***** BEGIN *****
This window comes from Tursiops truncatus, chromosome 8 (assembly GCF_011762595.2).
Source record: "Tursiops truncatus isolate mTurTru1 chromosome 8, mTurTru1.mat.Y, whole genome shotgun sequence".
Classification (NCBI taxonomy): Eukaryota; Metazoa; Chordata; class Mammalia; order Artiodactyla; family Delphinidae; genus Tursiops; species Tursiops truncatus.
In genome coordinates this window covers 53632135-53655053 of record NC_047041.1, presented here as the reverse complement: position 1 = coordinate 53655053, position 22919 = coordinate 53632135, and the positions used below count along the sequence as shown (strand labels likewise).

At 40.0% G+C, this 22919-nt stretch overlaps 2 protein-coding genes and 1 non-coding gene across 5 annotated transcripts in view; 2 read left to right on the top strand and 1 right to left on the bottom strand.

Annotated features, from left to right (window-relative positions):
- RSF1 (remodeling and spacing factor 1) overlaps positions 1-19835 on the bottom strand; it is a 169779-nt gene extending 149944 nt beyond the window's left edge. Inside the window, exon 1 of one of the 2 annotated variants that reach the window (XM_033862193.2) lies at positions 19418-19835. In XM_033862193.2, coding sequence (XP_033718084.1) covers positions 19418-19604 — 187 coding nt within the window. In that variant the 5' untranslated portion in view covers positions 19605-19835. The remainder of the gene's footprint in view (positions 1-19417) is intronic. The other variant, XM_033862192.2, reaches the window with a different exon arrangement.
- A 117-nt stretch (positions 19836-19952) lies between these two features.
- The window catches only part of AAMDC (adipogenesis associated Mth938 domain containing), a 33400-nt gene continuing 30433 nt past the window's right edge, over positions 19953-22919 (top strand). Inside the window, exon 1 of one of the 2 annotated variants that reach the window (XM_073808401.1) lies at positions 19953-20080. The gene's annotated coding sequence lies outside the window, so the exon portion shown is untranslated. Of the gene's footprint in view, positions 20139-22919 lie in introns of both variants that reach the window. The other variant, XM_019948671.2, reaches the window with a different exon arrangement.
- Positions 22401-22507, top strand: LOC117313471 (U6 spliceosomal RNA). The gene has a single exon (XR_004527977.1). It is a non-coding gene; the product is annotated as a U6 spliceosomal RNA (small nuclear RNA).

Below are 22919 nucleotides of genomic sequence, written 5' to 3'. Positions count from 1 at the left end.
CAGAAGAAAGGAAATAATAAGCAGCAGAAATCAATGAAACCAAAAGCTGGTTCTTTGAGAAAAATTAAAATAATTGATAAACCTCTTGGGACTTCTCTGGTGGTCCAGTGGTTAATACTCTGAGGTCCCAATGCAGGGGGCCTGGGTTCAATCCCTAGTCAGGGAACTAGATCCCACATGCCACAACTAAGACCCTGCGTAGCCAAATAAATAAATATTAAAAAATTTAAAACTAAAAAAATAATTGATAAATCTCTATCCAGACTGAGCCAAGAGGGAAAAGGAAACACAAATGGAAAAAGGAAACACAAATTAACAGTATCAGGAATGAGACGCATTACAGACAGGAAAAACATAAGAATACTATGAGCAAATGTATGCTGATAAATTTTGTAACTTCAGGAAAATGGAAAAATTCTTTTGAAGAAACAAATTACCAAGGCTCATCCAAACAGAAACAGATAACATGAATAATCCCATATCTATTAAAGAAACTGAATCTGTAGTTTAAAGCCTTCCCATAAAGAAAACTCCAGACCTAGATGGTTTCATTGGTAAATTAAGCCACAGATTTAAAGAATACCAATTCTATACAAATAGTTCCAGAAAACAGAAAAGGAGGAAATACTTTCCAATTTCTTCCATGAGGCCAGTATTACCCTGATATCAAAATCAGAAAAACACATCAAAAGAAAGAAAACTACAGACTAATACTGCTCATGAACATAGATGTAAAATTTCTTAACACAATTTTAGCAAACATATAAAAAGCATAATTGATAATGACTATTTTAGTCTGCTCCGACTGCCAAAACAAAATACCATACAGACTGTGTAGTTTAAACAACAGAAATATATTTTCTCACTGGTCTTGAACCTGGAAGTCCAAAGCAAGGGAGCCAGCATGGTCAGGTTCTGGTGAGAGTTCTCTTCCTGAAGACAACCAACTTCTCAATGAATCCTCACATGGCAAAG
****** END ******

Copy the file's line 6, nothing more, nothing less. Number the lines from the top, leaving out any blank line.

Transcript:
Annotated features, from left to right (window-relative positions):